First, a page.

Banyana Banyana coach De­siree El­lis

Banyana Banyana in­terim coach De­siree El­lis is the first South African to win the Cosafa Cham­pi­onship as a player and a coach

DRUM - - Contents - BY KIM ABRA­HAMS

IT WASN’T too much of a sur­prise for Banyana Banyana in­terim coach De­siree El­lis when her team re­cently clinched the 2017 Cosafa Women’s Cham­pi­onship. Af­ter all, they won it in 2002, 2006 and 2008 and fin­ished sec­ond in 2011. But the idea of mak­ing his­tory in a sport she’s played since the day she could walk was unimag­in­able for De­siree (54) – she’s now the first South African to win the cham­pi­onship as a player and as a coach.

“Never in my wildest dreams did I think this could hap­pen to me,” she tells us at her home in Hanover Park, Cape Town, which she shares with her mom, Natalie (73).

Back in 2002, Banyana tri­umphed over the Zim­bab­wean women’s side with a 2-1 win un­der De­siree’s cap­taincy.

And 15 years later, our ladies did it again – se­cur­ing the ti­tle in the last minute of their match against the Zim­bab­wean team, again win­ning 2-1.

De­siree be­lieves their suc­cess on the field be­gan off it.

“We were well-struc­tured, and this is be­cause the unity within the team was trans­formed onto the pitch,” she says of the match.

DE­SIREE’S road to soc­cer su­per­star­dom be­gan at age 15 when she joined Athlone Celtic, which her par­ents – mom Natalie and her late dad, Ernst – later man­aged af­ter coaches at the club left. She joined Wyn­berg St Johns six years later, but was kicked out af­ter push­ing to have the team’s nick­name changed.

“We were called The Mag­pies, be­cause of the funny-look­ing black-and-white uni­forms we wore. I didn’t like that name very much and wanted it changed. But the club re­fused and I was told to leave.”

In 1987 she joined Joyces United, which later be­came Sa­ban United, and in 1991 she joined Cape Town Spurs as part of the club’s women’s team. Spurs later merged with Seven Stars to form Ajax Cape Town and never took the fe­male team on board. The Spurs women’s group changed their name to Spurs Ladies.

De­siree then set her sights on mak­ing the na­tional women’s team, which she did, and at the age of 30 she rep­re­sented her coun­try for the first time in a match against Swazi­land – where Banyana sma­shed their op­po­nents 14-0. For nine years she con­tin­ued her po­si­tion as mid­fielder un­til 2002, when she bowed out of na­tional soc­cer af­ter 32 caps. She re­turned to Spurs Ladies, where she stayed for three years as a player and even­tu­ally be­came their coach.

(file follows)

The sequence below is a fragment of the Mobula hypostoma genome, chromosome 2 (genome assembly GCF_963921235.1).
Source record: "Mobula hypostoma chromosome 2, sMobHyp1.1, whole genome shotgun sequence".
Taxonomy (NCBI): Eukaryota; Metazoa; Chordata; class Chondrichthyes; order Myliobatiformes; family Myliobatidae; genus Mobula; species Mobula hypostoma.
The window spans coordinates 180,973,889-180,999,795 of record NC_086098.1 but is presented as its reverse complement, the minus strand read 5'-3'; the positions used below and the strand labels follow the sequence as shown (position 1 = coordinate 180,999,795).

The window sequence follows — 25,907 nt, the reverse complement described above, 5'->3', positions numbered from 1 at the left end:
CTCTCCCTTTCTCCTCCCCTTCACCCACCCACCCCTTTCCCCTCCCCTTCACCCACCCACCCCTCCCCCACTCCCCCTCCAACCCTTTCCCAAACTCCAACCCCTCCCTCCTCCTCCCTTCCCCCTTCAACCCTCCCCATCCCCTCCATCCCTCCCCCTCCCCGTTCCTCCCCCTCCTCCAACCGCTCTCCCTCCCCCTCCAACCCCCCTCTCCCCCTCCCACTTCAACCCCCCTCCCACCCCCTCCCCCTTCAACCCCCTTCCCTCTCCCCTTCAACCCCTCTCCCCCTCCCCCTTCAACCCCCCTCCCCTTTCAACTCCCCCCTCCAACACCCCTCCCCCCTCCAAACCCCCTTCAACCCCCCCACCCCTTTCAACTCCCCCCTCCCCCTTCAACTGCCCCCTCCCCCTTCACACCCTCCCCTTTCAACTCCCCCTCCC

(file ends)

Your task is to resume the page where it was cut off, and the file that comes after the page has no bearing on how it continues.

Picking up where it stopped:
De­siree joined Banyana as their in­terim coach in Oc­to­ber last year. De­spite her re­cent his­tory-mak­ing feat and the team’s stel­lar per­for­mance un­der her train­ing, there’s talk De­siree isn’t guar­an­teed the po­si­tion of coach per­ma­nently.

But this doesn’t trou­ble her, she says. “Who­ever takes over from me will re­ceive a team that’s in good shape,” she says as­suredly.

In ad­di­tion to coach­ing, De­siree is an am­bas­sador for the Lau­reus Sport for Good Foun­da­tion in South Africa, a world­wide or­gan­i­sa­tion that fo­cuses on unit­ing peo­ple through sport. She’s also a Spe­cial Olympics am­bas­sador and is in­volved in var­i­ous com­mu­nity-based projects.

“I chose to con­tinue liv­ing in a com­mu­nity like Han­over Park, which is of­ten rid­dled by vi­o­lence and crime, to show kids where you come from doesn’t de­ter­mine what your life will be­come. If I could do it, why can’t you?”

‘Who­ever takes over from me will re­ceive a team that’s in good shape’

ABOVE: De­siree El­lis made her mark in soc­cer as a player and team cap­tain – now she’s also made her mark as in­terim coach of Banyana Banyana. ABOVE RIGHT: With mom Natalie, her num­ber one sup­porter.

Newspapers in English

Newspapers from South Africa

© PressReader. All rights reserved.